The Seoul resident sent his original tweet in January 2013. Before the end of February, the city had launched a pilot project. By the end of April, two pilot bus lines were running. And by August, the city launched additional Night Owl Bus lines, adding seven more to complete the project in September. Today, 44 Night Owl Buses operate across nine bus lines in Seoul.
Overall, the project has been a huge success. In its first year, an average of 6,000 passengers rode a Night Owl Bus each day. Passengers saved on average KRW 6,000 per ride ($5), the difference between average taxi fare and Night Owl Bus fare. And female passengers reportedly feel safer using the Night Owl Bus than other transportation services at night.
A Social Innovation Ecosystem
It might be relatively easy to introduce a single policy and claim success based on shortterm metrics. It is not so easy, however, to set up an ecosystem that enables long-term change driven by social innovation, and that results in continued performance across a range of activities year after year.
If you take a look at the Sharing City initiative in Seoul, though, you might find some hints on how to build such an ecosystem. Sharing City—the city’s initiative to enhance the sharing economy—provides as close to a blueprint for cities aspiring to build a sound ecosystem for social innovation as any approach we’ve observed. That’s because the Sharing City encourages an infrastructure that promotes social innovation, essentially by providing a “map” and resources to guide would-be social innovations from idea to delivery. Here’s how it works.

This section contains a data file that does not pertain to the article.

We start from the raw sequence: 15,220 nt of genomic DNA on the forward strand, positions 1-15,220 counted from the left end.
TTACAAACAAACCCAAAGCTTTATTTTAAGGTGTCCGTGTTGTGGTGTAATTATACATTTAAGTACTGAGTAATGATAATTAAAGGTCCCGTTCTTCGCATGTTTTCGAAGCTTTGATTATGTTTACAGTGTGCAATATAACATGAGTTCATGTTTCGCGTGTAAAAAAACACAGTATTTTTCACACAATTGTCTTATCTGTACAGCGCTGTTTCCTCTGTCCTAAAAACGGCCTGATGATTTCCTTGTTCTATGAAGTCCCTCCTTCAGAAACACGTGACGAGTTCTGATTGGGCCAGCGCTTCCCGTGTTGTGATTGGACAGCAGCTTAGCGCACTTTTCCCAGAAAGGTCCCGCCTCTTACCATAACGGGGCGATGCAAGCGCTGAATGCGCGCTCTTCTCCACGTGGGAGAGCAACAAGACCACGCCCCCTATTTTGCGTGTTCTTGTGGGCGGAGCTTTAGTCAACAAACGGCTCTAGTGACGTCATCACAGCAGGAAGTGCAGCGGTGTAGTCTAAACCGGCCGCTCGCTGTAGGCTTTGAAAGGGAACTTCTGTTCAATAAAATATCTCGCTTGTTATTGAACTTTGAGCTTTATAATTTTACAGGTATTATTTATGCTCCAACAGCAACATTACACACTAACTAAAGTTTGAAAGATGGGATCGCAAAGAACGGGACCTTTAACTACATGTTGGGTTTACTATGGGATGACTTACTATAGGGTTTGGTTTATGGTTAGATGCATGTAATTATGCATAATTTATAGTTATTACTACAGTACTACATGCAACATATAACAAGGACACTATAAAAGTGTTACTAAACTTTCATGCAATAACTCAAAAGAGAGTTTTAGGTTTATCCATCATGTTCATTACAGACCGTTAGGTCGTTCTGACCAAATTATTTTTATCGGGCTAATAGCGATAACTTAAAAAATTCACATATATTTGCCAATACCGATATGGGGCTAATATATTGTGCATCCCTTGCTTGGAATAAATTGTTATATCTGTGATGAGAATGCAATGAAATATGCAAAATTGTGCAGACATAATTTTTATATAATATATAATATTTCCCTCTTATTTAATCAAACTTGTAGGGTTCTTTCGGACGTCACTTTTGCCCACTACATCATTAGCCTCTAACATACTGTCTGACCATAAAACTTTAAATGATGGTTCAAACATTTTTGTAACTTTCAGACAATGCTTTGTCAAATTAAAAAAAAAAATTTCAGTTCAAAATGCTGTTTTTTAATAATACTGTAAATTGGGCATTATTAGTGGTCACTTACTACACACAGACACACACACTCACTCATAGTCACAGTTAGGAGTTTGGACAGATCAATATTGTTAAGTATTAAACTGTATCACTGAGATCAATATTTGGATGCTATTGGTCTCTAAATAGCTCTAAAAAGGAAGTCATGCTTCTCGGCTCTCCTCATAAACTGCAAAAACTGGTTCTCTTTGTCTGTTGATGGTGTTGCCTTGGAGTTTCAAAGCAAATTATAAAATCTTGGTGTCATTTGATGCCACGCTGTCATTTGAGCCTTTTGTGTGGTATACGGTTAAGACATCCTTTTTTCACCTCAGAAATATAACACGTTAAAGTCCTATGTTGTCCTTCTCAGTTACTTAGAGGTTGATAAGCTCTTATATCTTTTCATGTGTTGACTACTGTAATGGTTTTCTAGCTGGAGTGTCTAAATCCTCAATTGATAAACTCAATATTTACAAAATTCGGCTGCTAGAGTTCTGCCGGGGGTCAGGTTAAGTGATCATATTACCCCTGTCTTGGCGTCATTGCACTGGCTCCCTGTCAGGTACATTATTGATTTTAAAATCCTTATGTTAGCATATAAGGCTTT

In Seoul, a typical beginning for any organization striving to innovate for a social purpose involves a party, often hosted by an intermediary organization such as the Seoul Youth Hub. It’s not unusual to see would-be social innovators gathering at the Youth Hub to chat with their peers over tea, establish working teams, attend a performance or a lecture, and connect with more experienced entrepreneurs, investors, and NGO activists.
When they home in on a goal and assemble a team, they can then take their ideas to a social innovation incubator, such as the Seoul Innovation Park1 or the Seoul Social Economy Center, to receive help in the form of coaching, funding, and recruiting people and organizations that have the skills (or authority and influence) they need to succeed. At this stage, social innovators may begin producing the product or service that is needed to solve the social problem they hope to address.